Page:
Tragedy and Farce

A couple of recent events illustrate Trump's failure to plan or think through consequences:

The Yemen Raid (Fred Kaplan):

The Jan. 28 raid on an al-Qaida outpost in Yemen, which resulted in the deaths of a Navy SEAL fighter and several civilians, was approved by President Trump with no advice or consultation from intelligence officers or military commanders, according to officials familiar with the chain of events.

As the New York Times reported on Wednesday, Secretary of Defense James Mattis and Gen. Joseph Dunford Jr., chairman of the Joint Chiefs of Staff, presented the plan over dinner at the White House, on Jan. 25, to Trump, his son-in-law Jared Kushner, and his political strategist Steve Bannon.

The epic Fredrick Douglass fail:

Last month, we celebrated the life of Reverend Martin Luther King Jr., whose incredible example is unique in American history. You read all about Dr. Martin Luther King a week ago when somebody said I took the statue out of my office. It turned out that that was fake news. Fake news. The statue is cherished, it's one of the favorite things in the—and we have some good ones. We have Lincoln, and we have Jefferson, and we have Dr. Martin Luther King. But they said the statue, the bust of Martin Luther King, was taken out of the office. And it was never even touched. So I think it was a disgrace, but that's the way the press is. Very unfortunate.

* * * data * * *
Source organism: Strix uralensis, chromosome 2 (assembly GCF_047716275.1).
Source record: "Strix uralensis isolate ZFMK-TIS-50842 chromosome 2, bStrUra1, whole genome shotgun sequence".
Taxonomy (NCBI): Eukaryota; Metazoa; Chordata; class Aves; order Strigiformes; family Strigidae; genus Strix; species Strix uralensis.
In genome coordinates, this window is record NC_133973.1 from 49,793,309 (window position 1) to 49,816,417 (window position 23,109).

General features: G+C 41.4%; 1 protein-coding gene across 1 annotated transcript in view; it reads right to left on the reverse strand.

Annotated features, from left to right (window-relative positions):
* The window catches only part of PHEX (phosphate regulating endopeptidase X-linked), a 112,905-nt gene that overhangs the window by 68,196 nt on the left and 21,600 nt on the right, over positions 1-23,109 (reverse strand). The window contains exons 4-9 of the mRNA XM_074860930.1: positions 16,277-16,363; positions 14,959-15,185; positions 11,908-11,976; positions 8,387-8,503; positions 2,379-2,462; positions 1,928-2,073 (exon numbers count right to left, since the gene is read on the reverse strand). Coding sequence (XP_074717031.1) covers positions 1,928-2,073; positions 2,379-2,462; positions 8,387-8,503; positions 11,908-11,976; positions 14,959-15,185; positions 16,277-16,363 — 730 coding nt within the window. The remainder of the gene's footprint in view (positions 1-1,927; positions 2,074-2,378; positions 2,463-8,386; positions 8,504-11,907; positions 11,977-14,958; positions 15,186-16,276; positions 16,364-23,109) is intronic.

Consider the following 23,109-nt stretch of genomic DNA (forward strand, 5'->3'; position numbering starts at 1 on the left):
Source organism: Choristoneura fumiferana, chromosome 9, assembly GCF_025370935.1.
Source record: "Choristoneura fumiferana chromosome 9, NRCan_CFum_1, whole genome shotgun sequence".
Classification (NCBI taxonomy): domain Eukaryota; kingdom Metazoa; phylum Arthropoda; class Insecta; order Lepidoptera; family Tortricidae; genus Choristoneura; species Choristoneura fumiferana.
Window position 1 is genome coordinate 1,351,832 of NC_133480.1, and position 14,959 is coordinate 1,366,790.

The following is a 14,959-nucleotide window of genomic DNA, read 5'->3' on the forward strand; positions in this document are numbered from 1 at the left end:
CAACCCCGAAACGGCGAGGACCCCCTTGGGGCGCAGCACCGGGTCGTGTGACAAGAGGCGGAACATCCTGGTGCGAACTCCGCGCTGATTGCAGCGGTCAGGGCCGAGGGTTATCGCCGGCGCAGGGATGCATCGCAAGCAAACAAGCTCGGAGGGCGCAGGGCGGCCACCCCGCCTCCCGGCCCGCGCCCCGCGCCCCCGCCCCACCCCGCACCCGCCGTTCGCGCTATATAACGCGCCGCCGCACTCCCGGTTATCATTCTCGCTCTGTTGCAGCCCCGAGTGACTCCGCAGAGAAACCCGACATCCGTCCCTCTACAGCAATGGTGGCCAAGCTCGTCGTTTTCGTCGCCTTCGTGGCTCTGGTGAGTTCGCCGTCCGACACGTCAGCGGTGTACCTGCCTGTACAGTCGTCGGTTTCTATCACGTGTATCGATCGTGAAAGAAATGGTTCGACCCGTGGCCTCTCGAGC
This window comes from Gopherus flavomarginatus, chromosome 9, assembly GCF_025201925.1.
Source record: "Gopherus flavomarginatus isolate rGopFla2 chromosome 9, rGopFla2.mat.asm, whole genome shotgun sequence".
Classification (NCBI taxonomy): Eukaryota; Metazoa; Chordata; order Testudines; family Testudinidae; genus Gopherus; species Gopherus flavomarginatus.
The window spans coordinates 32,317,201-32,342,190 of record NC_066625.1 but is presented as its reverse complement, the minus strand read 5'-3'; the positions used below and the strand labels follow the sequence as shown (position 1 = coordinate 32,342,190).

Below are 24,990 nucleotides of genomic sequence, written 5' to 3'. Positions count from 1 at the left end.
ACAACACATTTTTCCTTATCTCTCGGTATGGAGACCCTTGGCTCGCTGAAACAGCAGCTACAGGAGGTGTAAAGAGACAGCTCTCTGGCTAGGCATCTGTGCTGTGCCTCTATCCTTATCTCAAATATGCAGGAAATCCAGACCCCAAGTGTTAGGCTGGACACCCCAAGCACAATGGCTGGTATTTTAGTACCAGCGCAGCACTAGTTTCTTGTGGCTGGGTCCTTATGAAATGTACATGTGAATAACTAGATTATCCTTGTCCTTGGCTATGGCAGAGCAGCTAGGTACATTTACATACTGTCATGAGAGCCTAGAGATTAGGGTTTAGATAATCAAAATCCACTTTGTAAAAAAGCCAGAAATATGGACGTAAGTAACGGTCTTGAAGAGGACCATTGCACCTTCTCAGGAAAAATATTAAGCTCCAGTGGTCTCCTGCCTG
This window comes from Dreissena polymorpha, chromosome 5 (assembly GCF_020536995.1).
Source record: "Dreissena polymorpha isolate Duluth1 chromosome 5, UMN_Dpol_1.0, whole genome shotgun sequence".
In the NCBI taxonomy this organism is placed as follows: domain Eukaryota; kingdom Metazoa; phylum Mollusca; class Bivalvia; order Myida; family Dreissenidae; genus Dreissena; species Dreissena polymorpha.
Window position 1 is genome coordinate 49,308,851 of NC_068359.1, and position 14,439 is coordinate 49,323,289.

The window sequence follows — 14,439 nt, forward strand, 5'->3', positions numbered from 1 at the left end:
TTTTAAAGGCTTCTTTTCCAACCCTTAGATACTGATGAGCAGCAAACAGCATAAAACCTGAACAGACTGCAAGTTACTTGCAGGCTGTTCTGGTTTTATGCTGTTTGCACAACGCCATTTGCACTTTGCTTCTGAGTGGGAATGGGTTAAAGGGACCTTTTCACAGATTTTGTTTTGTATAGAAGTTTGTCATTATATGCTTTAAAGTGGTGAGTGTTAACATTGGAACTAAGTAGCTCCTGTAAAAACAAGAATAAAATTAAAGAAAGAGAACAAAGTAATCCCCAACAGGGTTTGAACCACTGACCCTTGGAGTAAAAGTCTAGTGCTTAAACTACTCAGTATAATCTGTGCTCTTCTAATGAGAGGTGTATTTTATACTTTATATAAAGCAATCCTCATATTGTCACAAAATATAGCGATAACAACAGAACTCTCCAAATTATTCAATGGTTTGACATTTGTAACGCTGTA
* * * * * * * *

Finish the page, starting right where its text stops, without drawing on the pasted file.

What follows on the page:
As for Frederick Douglass, he “is an example,” according to the president, “of somebody who’s done an amazing job and is being recognized more and more.” Not surprisingly, this statement has received a great deal of attention on social media owing to Trump’s failure to identify any of Douglass’s achievements. More problematic is it appears the president believes that the famous abolitionist leader is still alive.

Most of Trump’s address had nothing to do with African-American history or anything having to do with the past. In fact, it is probably not a stretch to suggest that the president has very little interest in history. Unless questioned directly, he rarely reflects on history unless it affects him directly, as in the case of personal stories about his father. Trump used this event to do little more than talk about himself and as an opportunity to discuss current policy and when it comes to the black community that begins and ends with the inner city.


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